David Pierce and Benjamin Kuipers. 1997.
Map learning with uninterpreted sensors and effectors.
Artificial Intelligence 92: 169-229, 1997.


This paper presents a set of methods by which a learning agent can learn a sequence of increasingly abstract and powerful interfaces to control a robot whose sensorimotor apparatus and environment are initially unknown. The result of the learning is a rich hierarchical model of the robot's world (its sensimotor apparatus and environment). The learning methods rely on generic properties of the robot's world such as almost-everywhere smooth effects of motor control signals on sensory features.

At the lowest level of the hierarchy, the learning agent analyzes the effects of its motor control signals in order to define a new set of control signals, one of each of the robot's degrees of freedom. It uses a generate-and-test approach to define sensory features that capture important aspects of the environment. It uses linear regression to learn models that characterize context-dependent effects of the control laws for finding and following paths defined using constraints on the learned features. The agent abstracts these control laws, which interact with the continuous environment, to a finite set of actions that implement discrete state transitions. At this point, the agent has abstracted the robot's continuous world to a finite-state world and can use existing methods to learn its structure.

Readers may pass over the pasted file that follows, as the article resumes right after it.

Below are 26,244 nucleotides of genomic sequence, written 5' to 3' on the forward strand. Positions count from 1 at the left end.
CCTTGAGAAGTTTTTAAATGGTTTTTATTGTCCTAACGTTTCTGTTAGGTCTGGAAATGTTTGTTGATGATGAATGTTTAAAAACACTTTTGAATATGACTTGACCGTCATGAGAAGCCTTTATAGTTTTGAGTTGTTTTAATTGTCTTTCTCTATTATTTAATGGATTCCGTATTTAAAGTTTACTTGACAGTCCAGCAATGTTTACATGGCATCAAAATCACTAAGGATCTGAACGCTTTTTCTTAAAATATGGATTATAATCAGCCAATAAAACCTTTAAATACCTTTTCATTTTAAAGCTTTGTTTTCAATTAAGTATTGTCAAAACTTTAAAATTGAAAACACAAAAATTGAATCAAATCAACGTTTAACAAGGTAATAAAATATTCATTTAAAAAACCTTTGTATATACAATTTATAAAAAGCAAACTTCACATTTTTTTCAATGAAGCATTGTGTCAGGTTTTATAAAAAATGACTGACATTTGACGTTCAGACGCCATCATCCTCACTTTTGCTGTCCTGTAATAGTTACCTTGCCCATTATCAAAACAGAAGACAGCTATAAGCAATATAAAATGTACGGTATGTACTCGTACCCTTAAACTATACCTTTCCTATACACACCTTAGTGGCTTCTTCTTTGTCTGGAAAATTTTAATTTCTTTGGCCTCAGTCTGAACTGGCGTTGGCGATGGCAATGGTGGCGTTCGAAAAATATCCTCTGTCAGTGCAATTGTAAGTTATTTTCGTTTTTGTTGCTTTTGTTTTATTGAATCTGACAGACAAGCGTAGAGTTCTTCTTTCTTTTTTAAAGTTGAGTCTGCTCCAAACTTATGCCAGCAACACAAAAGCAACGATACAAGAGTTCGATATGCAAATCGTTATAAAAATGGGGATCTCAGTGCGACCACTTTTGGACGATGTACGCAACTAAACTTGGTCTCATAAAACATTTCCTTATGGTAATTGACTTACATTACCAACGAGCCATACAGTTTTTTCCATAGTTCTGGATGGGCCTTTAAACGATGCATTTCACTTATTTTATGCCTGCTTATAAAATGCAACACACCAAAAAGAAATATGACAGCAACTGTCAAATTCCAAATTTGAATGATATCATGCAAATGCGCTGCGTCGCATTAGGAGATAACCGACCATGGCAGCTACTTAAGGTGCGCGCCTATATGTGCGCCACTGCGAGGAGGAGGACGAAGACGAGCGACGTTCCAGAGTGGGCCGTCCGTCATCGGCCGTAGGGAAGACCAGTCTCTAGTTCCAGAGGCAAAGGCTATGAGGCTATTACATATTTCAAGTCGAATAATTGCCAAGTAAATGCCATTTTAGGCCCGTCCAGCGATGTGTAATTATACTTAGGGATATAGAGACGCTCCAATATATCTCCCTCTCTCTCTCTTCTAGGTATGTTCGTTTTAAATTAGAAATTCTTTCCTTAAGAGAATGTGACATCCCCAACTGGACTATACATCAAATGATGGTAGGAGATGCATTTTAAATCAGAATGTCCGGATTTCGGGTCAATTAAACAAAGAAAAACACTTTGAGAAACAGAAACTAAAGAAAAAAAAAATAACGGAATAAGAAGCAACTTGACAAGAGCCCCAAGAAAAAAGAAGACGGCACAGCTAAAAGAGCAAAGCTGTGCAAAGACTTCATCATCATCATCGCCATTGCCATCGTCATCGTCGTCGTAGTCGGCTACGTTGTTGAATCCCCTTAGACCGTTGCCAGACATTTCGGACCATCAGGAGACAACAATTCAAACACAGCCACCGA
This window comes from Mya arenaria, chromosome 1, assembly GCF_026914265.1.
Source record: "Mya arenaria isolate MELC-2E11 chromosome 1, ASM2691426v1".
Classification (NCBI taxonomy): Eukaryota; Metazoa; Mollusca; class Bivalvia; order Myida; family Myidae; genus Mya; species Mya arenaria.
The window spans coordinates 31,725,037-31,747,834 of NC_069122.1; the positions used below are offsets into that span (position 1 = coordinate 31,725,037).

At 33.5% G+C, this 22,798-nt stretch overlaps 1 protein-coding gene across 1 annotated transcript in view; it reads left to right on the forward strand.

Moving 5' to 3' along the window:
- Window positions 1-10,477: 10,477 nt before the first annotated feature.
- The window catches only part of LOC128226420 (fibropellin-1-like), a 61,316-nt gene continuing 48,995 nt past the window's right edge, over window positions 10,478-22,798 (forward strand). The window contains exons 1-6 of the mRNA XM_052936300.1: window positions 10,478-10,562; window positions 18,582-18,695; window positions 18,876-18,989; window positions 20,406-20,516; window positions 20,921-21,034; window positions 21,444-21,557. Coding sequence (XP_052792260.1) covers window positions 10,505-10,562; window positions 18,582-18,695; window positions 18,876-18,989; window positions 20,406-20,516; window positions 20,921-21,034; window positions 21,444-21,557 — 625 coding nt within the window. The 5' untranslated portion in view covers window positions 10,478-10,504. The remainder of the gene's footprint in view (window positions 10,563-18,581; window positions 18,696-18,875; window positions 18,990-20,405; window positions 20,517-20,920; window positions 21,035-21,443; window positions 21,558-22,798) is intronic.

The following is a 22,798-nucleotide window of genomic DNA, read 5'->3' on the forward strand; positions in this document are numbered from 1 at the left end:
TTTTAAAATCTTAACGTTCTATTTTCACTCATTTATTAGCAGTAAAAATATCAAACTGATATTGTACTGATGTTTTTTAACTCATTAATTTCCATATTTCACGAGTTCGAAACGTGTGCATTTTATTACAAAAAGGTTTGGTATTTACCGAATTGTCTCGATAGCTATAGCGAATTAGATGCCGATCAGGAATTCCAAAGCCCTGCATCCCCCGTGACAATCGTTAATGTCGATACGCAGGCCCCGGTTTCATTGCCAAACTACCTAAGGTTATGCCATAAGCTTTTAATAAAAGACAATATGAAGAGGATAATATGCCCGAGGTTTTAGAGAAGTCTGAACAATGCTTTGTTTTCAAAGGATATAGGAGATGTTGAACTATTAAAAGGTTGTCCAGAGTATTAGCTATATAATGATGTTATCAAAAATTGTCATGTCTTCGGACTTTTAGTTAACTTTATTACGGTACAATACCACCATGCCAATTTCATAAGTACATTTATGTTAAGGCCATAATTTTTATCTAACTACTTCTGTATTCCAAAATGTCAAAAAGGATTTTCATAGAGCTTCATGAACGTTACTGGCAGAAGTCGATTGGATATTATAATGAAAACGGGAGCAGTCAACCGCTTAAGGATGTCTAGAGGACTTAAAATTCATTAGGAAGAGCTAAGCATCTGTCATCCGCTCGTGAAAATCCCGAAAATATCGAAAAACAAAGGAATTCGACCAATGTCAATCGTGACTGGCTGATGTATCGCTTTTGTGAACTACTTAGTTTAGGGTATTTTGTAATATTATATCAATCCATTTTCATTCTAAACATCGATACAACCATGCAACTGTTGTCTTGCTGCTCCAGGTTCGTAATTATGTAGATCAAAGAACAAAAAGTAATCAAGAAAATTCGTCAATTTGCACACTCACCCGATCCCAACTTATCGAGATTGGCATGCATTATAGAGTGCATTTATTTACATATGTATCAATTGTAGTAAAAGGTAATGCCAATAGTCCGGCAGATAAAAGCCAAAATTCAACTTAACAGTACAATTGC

The learning agent's methods are evaluated on several simulated robots with different sensorimotor systems and environments.

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